Friday 20 January 2012

Interpretation 66, 1 (2012)

Interpretation: A Journal of Bible and Theology, is now being published by SAGE. The first SAGE issue is now out and contains essays devoted to the theme of ‘Liturgy and Pentecost/Trinity Sunday’. For a while, at least, it is freely available online here.

The main essays and their abstracts are as follows:

Beverly Roberts Gaventa

Pentecost and Trinity

Luke’s story of Pentecost gathers into itself many biblical motifs having to do with the work of the Spirit, which creates and re-creates communities of faith, even if it remains out of their control. Trinity Sunday returns us to the richness of Scripture’s reflections on God, where we find the constant feature to be the claim that, in all God’s doing, God acts for us and for our salvation.

Andreas Schuele

The Spirit of YHWH and the Aura of Divine Presence

One of the characteristics of Spirit language in the Old Testament is that it occurs in places that have particular significance for the literary formation as well as the theological profile of the Hebrew Scriptures. This essay examines texts from 1 Samuel, Ezekiel, Isaiah 40–66, and Psalm 104 and reconstructs an awareness across the biblical traditions that the experience of divine presence unfolds in and through the “Spirit” as part of God’s “aura.”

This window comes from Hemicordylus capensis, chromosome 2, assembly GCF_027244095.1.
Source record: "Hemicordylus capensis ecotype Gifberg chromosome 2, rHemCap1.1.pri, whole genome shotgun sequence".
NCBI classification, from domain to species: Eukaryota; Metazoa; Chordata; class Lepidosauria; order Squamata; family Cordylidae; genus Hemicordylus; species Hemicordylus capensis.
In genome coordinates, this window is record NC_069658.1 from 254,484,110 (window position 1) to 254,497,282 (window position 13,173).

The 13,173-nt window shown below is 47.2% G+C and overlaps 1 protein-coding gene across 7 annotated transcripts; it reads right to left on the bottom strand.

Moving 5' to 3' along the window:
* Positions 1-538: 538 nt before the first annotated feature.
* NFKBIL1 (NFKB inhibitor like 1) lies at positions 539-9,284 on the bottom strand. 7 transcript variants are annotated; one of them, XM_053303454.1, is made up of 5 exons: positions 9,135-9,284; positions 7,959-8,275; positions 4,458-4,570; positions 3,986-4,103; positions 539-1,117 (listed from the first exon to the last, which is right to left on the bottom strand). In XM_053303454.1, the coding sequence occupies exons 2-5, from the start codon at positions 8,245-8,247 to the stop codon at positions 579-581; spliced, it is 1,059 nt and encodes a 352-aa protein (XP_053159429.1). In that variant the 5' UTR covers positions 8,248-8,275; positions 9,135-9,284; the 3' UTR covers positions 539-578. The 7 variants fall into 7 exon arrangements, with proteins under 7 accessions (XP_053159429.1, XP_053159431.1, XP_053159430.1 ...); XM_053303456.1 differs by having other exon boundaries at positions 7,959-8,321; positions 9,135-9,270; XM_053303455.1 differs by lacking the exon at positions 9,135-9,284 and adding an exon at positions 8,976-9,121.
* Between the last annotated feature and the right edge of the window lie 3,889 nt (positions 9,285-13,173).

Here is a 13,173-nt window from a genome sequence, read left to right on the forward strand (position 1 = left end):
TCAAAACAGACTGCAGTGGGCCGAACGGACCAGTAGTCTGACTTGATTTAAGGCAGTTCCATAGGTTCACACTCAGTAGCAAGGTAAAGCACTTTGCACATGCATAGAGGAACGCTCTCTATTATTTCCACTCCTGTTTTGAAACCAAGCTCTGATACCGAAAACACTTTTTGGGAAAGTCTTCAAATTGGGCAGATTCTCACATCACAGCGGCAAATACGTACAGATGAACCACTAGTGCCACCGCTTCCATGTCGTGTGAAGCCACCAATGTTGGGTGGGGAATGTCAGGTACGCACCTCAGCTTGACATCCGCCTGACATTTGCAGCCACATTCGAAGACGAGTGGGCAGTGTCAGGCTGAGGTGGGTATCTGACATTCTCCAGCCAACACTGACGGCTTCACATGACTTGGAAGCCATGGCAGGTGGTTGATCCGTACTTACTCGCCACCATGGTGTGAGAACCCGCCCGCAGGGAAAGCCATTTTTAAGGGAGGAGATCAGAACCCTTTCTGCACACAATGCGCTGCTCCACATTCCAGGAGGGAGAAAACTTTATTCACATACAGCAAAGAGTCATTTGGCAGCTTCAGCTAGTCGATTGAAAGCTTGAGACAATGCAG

Jennifer L. Lord

Pentecost and Trinity Sunday: Preaching and Teaching New Creation

Any renewal of preaching and teaching on Pentecost and Trinity Sundays will be helped by revisiting the nature of these feasts as inseparable from the larger paschal cycle. From the perspective of the larger feast cycle, the preacher and teacher can see these feast days as eschatological proclamation: the ongoing gift of the Holy Spirit is the work of new creation; all creation’s existence, redemption, and sanctification are the results of the ongoing work of the holy Trinity for the life of the world.

Jeremy S. Begbie

The Holy Spirit at Work in the Arts: Learning from George Herbert

If we want some clarity about the relation of the arts to the Holy Spirit of the Christian faith, it is wise to let the arts have proper space to operate theologically. The remarkable poem by George Herbert, “Ephes. 4. 30,” along with material from some of his other poems, gives a fair sense of what Herbert would have assumed about the relation of the arts to the third person of the Trinity, and is especially enlightening for the theology–arts discussion today.

Heidi J. Hornik and Mikeal C. Parsons

The Feast of Pentecost and Trinity Sunday: Liturgical Art in Context

This article explores several visual depictions of the event of Pentecost and the doctrine of the Trinity from the history of Christian art. These images can aid contemporary faith communities seeking to reflect in liturgy and worship on the theological significance of these mysteries of the Christian faith.

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